3.5 / 5 Stars
Its not strictly period oriented for the 1940s, but stylistically it fits well with the theme and timeframe of the film. Even though the selections on the CD are grouped according to sequence, they blend together into a well presented set of musical snapshots. As they say, the whole is the sum of it& #146;s parts and the entire album fits perfectly as a standalone work which I could easily have in my CD player anytime of the day or night. Very few film scores can fit well with the theme of the movie and stand alone as a separate work worth recognition. The last time I enjoyed a jazz influenced score as much as this one is for another smart film, The Last Seduction with music by James Vitarelli. The complexity of the work and arrangements on this score reflect the depth of talent required to write the music, and I look forward to hearing more of Mr. Troost in the future. After this, I& #146;m actually surprised if Ernest doesnt get more higher profile projects can help nurture this talent.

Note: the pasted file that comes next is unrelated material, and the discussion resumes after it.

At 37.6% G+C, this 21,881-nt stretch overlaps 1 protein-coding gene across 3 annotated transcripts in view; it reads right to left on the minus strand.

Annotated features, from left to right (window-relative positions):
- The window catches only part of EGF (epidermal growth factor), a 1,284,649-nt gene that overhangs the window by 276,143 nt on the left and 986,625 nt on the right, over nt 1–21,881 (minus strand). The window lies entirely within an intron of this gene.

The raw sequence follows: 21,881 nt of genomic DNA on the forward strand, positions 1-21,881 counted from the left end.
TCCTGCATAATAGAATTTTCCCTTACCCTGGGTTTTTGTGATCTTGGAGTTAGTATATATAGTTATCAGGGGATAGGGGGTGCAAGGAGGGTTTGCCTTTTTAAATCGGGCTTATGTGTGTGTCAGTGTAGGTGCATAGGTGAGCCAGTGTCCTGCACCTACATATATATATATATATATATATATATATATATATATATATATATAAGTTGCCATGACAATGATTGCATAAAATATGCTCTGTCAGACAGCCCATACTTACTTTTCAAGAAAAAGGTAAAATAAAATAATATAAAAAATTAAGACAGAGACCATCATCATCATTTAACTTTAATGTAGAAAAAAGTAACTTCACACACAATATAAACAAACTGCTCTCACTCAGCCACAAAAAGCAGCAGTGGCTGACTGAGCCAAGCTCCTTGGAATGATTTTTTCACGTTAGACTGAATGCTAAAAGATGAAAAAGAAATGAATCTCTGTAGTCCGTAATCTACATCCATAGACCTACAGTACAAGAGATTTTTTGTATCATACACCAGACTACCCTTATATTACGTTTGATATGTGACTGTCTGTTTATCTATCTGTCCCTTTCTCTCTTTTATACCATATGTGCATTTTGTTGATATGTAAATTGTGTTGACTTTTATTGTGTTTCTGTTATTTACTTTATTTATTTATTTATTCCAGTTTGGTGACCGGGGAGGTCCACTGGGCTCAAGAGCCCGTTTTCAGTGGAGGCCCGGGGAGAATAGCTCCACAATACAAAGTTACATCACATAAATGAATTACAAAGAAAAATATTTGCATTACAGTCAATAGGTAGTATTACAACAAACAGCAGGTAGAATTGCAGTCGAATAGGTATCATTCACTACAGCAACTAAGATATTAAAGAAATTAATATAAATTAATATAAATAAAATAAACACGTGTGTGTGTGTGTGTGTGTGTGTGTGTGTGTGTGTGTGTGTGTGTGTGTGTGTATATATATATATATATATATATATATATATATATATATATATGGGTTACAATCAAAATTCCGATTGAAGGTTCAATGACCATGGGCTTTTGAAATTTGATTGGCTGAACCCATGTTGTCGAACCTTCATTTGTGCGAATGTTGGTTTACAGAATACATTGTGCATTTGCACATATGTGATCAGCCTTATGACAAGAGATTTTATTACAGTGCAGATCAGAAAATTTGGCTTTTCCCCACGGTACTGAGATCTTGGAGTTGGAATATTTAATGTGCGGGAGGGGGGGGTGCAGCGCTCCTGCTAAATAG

Id have to say that Intradas recent rekindling interest in smaller scores and lesser known composers has done a great service to the film music community as well as its fans. This release keeps with that service and gets us a taste of something new and different that doesnt come around to often in an oft synth populated landscape of film scores of the 1990s. Besides giving a nod to the musical roots of the past, Ernest Troost provides a solid musical score that can be easily paired with those of John Williams, Mark Isham, and Michael Nyman for the sure diversity of the elements contained herein.
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